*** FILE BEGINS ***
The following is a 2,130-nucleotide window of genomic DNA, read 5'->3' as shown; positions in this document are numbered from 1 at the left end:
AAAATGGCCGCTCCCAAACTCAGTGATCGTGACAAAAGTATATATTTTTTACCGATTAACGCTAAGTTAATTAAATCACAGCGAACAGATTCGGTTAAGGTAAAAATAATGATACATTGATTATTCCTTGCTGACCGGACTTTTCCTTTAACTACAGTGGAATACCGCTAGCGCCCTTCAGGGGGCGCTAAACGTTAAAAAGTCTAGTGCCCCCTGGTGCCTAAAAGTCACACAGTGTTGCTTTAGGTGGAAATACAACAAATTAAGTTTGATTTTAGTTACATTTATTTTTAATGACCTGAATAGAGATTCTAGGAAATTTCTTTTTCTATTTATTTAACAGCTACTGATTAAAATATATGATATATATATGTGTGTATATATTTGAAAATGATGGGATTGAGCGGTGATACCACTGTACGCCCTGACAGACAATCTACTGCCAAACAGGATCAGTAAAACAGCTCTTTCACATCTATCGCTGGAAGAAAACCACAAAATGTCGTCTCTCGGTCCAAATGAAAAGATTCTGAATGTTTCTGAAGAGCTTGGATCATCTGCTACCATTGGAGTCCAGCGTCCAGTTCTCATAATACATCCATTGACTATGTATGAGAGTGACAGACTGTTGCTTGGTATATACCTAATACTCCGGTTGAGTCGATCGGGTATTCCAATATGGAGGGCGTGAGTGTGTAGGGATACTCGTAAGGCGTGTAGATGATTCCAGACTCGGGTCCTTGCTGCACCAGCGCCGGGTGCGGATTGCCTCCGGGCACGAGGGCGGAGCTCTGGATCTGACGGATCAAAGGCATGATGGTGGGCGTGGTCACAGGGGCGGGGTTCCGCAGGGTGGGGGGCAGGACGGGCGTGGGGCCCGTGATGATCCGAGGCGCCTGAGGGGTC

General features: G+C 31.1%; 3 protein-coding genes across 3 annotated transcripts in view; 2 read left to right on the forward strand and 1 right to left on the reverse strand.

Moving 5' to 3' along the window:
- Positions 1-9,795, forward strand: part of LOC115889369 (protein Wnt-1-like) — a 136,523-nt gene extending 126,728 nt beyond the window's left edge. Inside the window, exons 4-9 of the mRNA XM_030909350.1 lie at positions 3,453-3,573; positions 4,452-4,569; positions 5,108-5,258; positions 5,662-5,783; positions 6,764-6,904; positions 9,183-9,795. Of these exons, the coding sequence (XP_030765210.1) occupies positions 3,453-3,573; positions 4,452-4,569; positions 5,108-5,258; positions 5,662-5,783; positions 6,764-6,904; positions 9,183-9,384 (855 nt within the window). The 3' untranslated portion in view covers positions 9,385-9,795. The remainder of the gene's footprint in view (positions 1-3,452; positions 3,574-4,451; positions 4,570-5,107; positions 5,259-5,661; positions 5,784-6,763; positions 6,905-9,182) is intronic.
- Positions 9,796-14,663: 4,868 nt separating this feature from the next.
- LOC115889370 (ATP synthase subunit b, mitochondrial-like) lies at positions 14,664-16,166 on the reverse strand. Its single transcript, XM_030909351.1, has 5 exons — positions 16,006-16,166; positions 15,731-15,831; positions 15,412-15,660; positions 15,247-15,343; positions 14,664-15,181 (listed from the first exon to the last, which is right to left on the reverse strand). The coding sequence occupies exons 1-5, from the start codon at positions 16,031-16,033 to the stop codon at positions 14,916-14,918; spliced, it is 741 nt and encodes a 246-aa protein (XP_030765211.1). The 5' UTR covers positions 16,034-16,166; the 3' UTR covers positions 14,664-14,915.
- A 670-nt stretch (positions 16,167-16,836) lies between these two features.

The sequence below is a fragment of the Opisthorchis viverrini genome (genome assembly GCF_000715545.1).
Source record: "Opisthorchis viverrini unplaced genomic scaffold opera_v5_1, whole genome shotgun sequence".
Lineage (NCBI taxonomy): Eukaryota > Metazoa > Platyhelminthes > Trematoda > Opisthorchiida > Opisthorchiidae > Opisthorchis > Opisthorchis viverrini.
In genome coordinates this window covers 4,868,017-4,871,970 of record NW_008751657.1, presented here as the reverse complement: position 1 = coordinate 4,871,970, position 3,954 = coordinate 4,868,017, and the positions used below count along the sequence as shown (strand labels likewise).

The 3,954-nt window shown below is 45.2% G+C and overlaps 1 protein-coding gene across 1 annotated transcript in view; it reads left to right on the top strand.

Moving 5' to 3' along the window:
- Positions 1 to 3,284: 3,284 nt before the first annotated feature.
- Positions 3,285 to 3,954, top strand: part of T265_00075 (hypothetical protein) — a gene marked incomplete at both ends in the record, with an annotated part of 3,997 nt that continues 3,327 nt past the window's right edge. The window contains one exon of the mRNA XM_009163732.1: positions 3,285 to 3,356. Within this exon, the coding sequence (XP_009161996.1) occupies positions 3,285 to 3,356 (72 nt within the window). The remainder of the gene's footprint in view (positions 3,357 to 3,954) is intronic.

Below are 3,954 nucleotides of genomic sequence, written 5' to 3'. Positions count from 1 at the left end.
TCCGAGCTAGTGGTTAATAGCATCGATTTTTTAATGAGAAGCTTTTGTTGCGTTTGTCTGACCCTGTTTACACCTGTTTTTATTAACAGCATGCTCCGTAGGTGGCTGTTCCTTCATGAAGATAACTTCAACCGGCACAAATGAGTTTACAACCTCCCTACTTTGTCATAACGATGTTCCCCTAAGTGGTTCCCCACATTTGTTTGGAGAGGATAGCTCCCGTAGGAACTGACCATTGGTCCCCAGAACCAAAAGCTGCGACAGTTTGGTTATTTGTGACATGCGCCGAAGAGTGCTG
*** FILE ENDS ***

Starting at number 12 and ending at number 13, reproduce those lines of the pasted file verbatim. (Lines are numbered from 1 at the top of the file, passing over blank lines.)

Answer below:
In genome coordinates this window covers 4,868,017-4,871,970 of record NW_008751657.1, presented here as the reverse complement: position 1 = coordinate 4,871,970, position 3,954 = coordinate 4,868,017, and the positions used below count along the sequence as shown (strand labels likewise).

The 3,954-nt window shown below is 45.2% G+C and overlaps 1 protein-coding gene across 1 annotated transcript in view; it reads left to right on the top strand.